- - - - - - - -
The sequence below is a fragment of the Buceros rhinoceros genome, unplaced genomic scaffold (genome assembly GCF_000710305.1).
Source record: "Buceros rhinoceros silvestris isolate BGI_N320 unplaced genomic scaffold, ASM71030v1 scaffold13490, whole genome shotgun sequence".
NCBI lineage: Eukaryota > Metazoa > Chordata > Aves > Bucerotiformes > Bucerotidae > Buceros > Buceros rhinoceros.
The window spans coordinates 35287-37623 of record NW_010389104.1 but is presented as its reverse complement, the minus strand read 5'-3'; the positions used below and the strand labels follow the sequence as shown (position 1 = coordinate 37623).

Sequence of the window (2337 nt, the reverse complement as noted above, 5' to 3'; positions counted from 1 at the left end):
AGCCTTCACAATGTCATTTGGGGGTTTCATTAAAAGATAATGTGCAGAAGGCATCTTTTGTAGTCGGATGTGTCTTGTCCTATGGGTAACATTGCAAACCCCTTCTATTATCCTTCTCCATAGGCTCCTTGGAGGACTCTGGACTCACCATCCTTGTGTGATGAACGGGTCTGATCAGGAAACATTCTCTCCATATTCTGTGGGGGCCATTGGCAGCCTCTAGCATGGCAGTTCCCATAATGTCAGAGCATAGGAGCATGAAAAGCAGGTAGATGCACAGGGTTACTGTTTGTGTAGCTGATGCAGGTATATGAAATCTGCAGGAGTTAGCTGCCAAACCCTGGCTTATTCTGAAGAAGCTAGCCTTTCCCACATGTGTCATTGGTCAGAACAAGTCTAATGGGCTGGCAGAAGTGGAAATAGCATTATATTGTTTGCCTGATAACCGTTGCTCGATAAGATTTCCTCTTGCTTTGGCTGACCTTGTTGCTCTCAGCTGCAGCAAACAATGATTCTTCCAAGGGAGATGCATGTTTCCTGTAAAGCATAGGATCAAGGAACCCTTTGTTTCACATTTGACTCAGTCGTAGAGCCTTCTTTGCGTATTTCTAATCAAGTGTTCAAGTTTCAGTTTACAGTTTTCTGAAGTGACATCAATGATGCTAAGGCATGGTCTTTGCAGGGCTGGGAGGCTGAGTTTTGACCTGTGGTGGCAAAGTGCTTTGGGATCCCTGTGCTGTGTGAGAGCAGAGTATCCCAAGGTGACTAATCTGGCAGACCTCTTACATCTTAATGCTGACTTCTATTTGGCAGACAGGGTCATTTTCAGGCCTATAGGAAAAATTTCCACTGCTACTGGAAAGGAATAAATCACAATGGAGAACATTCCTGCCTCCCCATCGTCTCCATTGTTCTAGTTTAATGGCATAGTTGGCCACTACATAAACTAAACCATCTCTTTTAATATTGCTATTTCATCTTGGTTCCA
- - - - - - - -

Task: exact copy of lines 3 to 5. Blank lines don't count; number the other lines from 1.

NCBI lineage: Eukaryota > Metazoa > Chordata > Aves > Bucerotiformes > Bucerotidae > Buceros > Buceros rhinoceros.
The window spans coordinates 35287-37623 of record NW_010389104.1 but is presented as its reverse complement, the minus strand read 5'-3'; the positions used below and the strand labels follow the sequence as shown (position 1 = coordinate 37623).

Sequence of the window (2337 nt, the reverse complement as noted above, 5' to 3'; positions counted from 1 at the left end):